I really had no idea what to expect from the meet. I was nervous about everything—getting to my heat on time, diving off the blocks, not embarrassing myself. It ended up being tremendous fun. The swimming itself was intense, my adrenaline rush fueling me to kick and dig furiously through the water to post times much faster than I’d expected. Giving anoff the blocks all-out effort like that, focusing so completely, was something I haven’t been able to do since I hurt my knee. It was different than running a race, because with running, I have more body awareness and can see what’s going on around me. In the pool, it was all a blur–just me and the water, the wall where I did my flip turns, the air I gulped with every stroke, glimpses of my teammates cheering me on from the pool deck. When I’d get to the end of my races, I’d grab the wall and look around and it was almost like I had no idea where I was or even who I was or what had just happened. I don’t know if it’s like that for everyone or just me, or just because it was first time I’d swum in a meet, but I’m a convert. No matter what else happens, I can’t wait to do it again.

But it wasn’t just the swimming—it was the team, my team, the Smelts. People were swimming their hearts out, exhausting themselves with multiple events, all working towards a common goal. When our coach gave his great and hilarious motivational speech at the pasta dinner on Saturday night (with one more day of competition to go) smelts team picturethere was no doubt that it was all-for-one and one-for-all and that everyone was going to swim their best. And the thing was, though I was new to the team, and slow, they were all so still encouraging. I don’t know if every swim team is like this. When my lovely, perfect wife decided to get back in the pool more seriously in the fall, she was glad to be able to join the Smelts, because when she’d swum on other teams, she’d always noticed that the Smelts seemed to be having more fun at meets. It was kind of crazy how much everyone pulled for each other and I was happy to be a part of it (my relay team did take 4th place, and our team took 2nd in the meet, losing by only 24 points. But just wait until next year!!)

My other team is my son’s high school track team I’ve been coaching since March. This kletszch hill 1has been great too. I kind of feel like coaching is a natural fit for me as I like to obsess about workouts, split times, good form, weekly mileage, a proper warmup, core strength, all of it. When it was just me, I’d end up obsessing too much on myself. I’d give my son tips, but didn’t want to get in the way of his coach. But now I am his coach and I’ve got him and 15 other runners to think about—all with their own talents, kletszch hill 2issues, et cetera. I’ve got to come up with the best training plan for each of them. I like that part of it and the kids are great too–they pay attention, do what I ask of them, run themselves ragged, we laugh and joke. Of course, as good as all of that is, it won’t matter much if they don’t get faster. Because that’s my job, right? That’s what running is about. I’d say so far, so good, but we’ve only had indoor meets and kletszch hill 3we don’t have indoor track, and not a lot of the kids had done much running leading up to the season, so I was using the indoor season as a way to get in shape to train for some fast outdoor racing. That starts next week, so we’ll see. Stay tuned.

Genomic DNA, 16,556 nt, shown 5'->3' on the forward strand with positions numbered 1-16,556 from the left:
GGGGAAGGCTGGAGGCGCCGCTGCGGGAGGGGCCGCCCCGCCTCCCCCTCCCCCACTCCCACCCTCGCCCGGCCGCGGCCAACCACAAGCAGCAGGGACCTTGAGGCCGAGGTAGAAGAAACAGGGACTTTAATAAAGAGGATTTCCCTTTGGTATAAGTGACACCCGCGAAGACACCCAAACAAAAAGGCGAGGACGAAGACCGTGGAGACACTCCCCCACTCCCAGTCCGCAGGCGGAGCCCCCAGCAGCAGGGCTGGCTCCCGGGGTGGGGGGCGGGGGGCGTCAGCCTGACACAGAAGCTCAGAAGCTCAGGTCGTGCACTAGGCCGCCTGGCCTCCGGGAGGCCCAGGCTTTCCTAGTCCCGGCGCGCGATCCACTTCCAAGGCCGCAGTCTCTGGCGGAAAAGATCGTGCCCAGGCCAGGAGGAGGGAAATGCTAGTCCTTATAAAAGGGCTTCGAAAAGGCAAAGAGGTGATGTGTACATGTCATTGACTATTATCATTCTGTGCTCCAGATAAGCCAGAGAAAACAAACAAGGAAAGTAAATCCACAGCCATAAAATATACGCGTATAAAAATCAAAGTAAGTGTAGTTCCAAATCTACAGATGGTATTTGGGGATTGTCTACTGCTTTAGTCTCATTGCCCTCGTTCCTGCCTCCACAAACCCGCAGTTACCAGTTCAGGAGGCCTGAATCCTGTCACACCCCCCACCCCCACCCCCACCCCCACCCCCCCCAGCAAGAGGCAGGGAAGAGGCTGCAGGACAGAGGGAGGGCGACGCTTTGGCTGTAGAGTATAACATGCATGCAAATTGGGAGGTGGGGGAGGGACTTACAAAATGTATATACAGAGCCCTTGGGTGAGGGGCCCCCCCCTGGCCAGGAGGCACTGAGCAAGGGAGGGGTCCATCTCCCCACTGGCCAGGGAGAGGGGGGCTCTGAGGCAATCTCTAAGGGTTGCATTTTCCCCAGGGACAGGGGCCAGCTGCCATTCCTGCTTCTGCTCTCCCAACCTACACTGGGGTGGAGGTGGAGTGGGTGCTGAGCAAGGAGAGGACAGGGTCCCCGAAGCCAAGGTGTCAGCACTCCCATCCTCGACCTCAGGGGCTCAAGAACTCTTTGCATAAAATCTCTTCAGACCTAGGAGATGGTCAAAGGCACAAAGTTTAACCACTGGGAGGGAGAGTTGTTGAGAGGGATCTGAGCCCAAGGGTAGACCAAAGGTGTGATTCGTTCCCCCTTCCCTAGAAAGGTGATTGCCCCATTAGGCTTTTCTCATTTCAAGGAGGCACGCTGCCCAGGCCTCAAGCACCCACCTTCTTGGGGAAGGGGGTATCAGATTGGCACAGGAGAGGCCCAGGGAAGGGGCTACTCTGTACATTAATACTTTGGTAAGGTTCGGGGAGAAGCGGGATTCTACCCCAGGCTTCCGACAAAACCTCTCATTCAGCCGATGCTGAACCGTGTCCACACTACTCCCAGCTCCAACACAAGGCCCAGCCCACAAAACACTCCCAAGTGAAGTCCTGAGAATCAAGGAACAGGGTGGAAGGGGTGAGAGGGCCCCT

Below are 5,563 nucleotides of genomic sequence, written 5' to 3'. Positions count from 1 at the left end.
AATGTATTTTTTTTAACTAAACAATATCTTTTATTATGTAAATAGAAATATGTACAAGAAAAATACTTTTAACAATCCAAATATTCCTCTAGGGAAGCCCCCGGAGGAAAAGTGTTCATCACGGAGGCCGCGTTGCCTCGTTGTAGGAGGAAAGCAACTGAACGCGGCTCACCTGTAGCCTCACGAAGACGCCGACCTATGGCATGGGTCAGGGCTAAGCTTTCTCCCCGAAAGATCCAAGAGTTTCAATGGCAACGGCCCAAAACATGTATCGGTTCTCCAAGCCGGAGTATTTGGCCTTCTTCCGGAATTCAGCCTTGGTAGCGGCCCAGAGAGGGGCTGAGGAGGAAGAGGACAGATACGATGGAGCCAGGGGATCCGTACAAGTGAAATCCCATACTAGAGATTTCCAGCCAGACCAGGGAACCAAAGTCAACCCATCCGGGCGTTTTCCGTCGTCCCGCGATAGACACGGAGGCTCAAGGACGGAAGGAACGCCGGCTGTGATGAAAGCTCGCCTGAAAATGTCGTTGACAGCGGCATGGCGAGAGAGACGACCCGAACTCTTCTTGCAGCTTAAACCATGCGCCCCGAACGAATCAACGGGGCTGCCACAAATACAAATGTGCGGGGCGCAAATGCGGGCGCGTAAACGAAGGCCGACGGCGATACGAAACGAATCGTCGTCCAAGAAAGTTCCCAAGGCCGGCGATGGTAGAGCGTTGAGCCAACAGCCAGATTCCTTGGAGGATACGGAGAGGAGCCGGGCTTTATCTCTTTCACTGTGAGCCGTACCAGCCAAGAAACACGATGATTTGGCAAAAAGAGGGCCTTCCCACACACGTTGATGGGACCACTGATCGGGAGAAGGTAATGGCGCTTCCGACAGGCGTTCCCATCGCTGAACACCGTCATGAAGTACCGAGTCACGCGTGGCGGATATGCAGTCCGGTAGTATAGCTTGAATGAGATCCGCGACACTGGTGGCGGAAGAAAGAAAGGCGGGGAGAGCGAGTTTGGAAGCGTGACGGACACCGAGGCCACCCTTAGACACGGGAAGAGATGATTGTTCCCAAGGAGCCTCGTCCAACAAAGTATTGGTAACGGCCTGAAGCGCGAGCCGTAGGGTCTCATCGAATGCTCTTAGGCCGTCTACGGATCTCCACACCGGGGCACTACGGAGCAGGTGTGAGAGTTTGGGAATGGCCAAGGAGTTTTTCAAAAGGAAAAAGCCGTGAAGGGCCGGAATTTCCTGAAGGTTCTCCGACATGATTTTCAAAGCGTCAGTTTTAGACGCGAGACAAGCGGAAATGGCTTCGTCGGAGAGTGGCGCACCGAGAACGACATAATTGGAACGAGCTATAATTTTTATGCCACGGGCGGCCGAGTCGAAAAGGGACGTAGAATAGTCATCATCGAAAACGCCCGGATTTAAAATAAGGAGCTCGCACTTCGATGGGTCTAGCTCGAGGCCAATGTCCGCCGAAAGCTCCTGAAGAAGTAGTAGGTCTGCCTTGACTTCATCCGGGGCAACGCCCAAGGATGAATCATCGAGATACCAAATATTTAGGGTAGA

So these two things, the swimming and the coaching, could not have come at a better time, to keep my mind off my stupid knee. They’ve also given me a possible vision of the future. If I can’t run again, I’ll probably throw myself a lot deeper into swimming. Honestly, it would be almost futile for me to attempt to catch up to be competitive in my age group because it’s a sport that rewards those who start young and have developed the right kind of strength and technique (case in point: one guy on our team said before the State meet he’d only been training for a couple weeks, and between races I saw him outside smoking a cigarette, and he still swam some great times!). I’d need to drop about 10 seconds from my 100 time to have a chance to score points in the State meet. That’s a huge jump for a swimmer, but if I can’t run, that’s what I’ll set my sights on. Nothing ventured, nothing gained, right?

And with coaching the kids I can still, how should I say it, express my love for running. No, that’s not right, but it’s the best I can come up with right now. I can use what I know, my interest, my enthusiasm, to help others run faster, help them meet their goals. This will be satisfying in a different way than meeting my own goals. Not better or worse, just different. And I guess I’ll have more to say about that at the end of the season, depending on how the kids run their races over the next six weeks.

Still, as much as I enjoyed swimming in the meet, and as much as I like coaching, the best case scenario going forward would be that I:

1) do dedicate more time to swimming, set some tough goals for myself, and do more races with the Smelts
2) continue to coach and help my runners get fast and enjoy running, and,
3) run myself, at least enough so I can do some short races and triathlons, at least enough so I can enjoy the feeling of running again.

I think I can do all three. I’ve got enough time. I’ve got enough energy. I’ve got a positive attitude. I’ve got everything I need, except a fully functioning left knee. Hopefully, that will change. I’ll let you know what the doctor says.

In the meantime: Stupid knee!